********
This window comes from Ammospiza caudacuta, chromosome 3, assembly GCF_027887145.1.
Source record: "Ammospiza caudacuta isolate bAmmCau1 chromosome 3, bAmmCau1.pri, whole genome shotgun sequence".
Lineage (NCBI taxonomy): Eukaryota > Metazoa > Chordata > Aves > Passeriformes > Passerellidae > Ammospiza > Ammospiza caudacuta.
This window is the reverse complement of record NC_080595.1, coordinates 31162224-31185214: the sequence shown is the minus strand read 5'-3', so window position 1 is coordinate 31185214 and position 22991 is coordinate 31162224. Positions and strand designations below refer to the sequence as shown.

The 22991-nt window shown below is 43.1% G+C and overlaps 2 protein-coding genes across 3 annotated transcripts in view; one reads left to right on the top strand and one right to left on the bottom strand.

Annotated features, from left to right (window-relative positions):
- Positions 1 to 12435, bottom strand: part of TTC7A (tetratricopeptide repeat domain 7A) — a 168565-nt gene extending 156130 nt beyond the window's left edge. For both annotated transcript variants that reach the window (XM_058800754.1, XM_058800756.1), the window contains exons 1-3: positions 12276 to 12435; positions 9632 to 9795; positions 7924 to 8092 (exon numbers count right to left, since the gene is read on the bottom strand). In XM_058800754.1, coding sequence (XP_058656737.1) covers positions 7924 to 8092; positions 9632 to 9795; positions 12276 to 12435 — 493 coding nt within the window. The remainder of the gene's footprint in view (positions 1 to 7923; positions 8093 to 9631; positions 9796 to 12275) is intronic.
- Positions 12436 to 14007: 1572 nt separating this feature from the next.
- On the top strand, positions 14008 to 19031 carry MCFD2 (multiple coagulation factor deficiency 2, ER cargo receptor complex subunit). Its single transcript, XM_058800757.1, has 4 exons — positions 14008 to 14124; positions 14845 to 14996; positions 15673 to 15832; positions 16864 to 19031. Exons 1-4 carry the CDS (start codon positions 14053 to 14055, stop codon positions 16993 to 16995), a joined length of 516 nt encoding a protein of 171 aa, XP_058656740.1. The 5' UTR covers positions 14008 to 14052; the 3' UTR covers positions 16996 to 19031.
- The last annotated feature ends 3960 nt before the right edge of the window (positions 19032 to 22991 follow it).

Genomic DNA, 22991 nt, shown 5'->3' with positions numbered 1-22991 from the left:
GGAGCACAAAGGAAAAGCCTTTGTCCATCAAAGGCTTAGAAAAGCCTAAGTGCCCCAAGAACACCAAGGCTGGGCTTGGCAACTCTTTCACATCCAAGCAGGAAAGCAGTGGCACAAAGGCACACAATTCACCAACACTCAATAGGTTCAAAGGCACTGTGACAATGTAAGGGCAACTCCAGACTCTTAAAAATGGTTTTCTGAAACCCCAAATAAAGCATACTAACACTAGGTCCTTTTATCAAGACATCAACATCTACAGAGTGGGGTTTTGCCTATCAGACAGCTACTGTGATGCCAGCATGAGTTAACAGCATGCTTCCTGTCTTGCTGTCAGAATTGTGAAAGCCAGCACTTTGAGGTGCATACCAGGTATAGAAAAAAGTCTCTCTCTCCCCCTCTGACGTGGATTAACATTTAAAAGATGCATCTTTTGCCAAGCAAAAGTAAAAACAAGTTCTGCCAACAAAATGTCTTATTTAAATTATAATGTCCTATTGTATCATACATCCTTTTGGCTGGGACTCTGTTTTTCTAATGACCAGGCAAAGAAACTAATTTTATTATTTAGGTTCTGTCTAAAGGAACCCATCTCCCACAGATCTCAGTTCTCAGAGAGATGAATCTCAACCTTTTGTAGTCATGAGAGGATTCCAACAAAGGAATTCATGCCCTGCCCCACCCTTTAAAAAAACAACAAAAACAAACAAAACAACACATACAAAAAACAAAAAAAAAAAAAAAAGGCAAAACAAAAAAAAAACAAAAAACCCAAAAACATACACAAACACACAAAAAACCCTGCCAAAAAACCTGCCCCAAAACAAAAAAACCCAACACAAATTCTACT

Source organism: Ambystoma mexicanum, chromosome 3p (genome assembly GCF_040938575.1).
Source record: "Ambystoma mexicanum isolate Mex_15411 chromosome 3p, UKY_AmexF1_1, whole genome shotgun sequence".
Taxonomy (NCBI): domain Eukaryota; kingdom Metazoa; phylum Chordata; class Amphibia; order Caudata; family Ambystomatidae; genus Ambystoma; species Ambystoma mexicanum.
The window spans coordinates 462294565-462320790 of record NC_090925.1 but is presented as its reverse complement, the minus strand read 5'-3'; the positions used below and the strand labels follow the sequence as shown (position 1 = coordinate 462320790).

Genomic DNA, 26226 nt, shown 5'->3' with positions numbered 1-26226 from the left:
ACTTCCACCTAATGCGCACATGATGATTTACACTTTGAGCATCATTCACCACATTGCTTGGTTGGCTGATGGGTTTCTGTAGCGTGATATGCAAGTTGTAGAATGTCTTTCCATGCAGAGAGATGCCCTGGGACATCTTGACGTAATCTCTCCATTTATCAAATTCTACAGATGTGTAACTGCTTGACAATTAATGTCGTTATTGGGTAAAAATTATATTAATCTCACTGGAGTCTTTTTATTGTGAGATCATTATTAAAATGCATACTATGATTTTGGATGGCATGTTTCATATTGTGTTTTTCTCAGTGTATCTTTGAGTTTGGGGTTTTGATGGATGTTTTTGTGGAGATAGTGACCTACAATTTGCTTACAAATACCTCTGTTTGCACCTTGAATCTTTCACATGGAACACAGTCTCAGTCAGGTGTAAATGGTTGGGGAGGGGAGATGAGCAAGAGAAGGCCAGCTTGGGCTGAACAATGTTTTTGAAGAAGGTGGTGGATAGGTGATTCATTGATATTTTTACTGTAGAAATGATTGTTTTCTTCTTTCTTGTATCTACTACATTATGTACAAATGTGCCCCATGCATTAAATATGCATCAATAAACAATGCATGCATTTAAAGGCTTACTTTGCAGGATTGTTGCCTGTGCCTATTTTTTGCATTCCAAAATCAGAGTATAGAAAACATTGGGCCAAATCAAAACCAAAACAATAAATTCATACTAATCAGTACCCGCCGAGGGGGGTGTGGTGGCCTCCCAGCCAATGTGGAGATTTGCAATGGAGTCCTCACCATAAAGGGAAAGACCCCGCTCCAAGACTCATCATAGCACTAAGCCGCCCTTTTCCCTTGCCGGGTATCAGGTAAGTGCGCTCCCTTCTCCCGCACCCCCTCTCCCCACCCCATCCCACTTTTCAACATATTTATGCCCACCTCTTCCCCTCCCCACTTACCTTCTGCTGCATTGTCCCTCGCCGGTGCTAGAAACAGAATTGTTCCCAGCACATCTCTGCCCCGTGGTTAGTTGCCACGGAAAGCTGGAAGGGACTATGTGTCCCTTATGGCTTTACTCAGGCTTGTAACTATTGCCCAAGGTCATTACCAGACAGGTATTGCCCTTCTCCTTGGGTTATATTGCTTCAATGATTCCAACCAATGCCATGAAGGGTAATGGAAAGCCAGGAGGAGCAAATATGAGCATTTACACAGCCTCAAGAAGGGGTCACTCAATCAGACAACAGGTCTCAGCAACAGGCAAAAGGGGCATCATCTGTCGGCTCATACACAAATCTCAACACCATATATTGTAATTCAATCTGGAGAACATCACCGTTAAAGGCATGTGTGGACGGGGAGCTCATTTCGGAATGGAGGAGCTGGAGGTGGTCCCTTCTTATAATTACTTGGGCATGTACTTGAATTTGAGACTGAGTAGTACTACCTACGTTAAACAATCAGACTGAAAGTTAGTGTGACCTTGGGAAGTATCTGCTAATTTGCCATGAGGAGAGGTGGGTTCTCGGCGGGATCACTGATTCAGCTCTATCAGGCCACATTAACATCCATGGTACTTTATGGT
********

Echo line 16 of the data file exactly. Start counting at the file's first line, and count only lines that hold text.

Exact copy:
The window spans coordinates 462294565-462320790 of record NC_090925.1 but is presented as its reverse complement, the minus strand read 5'-3'; the positions used below and the strand labels follow the sequence as shown (position 1 = coordinate 462320790).